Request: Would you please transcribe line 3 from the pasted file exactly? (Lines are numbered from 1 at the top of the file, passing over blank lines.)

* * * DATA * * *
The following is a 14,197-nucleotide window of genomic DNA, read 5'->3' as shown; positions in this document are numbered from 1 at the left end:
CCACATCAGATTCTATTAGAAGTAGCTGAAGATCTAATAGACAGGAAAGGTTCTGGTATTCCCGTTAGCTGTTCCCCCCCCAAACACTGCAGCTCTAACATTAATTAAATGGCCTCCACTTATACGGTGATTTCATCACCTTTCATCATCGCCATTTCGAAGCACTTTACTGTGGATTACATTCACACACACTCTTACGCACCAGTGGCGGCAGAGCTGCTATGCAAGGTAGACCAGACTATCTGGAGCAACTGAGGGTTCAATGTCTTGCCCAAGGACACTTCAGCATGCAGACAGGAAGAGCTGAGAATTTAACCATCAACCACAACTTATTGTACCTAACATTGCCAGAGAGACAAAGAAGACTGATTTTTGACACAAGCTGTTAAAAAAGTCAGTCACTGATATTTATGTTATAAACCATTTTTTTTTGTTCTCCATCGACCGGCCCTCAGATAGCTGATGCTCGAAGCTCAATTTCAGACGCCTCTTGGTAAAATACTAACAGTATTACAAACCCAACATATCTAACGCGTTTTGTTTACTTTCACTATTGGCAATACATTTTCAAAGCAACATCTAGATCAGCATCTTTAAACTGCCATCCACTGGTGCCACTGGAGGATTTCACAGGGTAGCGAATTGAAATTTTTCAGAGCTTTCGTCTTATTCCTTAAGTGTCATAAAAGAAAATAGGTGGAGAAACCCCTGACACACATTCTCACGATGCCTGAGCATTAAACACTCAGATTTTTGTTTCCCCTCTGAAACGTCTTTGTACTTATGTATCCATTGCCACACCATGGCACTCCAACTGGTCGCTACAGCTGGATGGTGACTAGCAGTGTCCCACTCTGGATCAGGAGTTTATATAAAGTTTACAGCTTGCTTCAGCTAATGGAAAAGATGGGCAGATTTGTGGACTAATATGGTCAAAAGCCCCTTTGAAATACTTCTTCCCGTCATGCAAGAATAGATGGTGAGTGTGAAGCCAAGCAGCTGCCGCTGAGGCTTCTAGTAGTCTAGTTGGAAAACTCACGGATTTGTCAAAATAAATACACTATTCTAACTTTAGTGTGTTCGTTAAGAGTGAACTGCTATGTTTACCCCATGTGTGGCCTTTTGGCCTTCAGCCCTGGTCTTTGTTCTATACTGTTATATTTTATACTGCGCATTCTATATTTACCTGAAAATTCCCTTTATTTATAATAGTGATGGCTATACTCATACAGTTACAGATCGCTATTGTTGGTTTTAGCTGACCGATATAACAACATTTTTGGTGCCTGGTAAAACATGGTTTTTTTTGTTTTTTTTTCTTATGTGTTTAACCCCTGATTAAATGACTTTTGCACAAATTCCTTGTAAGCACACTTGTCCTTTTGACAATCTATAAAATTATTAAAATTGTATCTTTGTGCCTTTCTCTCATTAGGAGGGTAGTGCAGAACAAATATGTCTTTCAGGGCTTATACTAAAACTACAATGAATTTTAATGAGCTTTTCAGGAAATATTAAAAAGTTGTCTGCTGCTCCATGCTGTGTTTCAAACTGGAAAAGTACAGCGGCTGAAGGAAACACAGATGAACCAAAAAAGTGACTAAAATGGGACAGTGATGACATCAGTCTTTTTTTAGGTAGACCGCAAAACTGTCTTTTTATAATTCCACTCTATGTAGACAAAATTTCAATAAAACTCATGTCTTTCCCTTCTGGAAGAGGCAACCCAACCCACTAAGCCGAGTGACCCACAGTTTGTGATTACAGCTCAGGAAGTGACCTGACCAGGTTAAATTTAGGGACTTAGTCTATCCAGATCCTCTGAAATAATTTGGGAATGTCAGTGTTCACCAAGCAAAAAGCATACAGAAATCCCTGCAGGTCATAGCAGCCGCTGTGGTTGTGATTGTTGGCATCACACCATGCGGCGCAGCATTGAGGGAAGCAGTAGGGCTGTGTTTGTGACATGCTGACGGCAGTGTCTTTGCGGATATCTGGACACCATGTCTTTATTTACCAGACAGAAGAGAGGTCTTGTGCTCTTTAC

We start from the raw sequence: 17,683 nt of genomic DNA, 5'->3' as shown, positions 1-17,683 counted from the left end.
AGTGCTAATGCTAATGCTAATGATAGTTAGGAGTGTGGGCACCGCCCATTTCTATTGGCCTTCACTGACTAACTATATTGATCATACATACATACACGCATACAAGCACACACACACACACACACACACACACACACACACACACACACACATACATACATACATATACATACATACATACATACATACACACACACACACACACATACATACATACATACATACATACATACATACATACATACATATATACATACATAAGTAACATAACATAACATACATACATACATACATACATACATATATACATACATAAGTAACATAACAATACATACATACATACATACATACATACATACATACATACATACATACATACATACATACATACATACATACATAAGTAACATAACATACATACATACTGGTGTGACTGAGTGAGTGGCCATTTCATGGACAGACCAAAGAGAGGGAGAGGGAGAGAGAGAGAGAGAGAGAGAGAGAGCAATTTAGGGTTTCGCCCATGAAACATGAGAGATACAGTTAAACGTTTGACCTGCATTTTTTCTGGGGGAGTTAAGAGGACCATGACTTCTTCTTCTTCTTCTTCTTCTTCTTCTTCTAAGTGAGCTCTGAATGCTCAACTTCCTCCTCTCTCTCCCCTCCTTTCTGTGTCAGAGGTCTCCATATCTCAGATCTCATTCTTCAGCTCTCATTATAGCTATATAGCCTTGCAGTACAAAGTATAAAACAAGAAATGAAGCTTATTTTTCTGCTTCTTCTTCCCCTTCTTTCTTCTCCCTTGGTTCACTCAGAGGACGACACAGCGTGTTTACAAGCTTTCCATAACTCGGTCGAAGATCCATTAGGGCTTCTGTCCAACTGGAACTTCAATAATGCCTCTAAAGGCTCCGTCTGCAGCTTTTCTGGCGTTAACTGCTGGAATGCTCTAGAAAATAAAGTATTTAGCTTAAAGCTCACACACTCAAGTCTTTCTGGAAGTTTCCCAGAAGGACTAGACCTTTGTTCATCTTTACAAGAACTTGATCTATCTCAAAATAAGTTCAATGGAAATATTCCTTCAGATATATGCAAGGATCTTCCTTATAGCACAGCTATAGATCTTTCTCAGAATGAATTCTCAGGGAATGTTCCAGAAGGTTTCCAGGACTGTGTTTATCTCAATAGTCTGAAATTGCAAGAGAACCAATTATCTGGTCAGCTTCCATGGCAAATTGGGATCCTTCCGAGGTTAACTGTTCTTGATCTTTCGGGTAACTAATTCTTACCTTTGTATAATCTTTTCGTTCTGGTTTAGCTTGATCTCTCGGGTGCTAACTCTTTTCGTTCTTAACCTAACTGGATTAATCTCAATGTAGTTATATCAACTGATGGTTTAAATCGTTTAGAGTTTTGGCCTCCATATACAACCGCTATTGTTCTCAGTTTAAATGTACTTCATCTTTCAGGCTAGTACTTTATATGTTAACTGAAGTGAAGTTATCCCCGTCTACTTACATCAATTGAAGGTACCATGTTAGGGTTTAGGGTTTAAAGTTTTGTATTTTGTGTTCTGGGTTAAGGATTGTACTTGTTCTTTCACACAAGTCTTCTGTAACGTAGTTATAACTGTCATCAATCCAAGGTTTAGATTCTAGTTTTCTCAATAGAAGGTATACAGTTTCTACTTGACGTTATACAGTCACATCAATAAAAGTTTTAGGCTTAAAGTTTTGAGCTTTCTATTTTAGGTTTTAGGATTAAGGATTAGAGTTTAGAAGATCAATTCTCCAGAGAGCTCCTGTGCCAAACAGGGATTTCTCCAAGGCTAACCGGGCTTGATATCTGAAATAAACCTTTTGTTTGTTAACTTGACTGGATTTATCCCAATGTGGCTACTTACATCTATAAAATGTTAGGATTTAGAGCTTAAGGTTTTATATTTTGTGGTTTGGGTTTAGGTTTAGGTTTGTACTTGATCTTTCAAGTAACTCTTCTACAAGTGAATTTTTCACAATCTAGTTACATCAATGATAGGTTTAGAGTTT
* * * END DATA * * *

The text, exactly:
We start from the raw sequence: 17,683 nt of genomic DNA, 5'->3' as shown, positions 1-17,683 counted from the left end.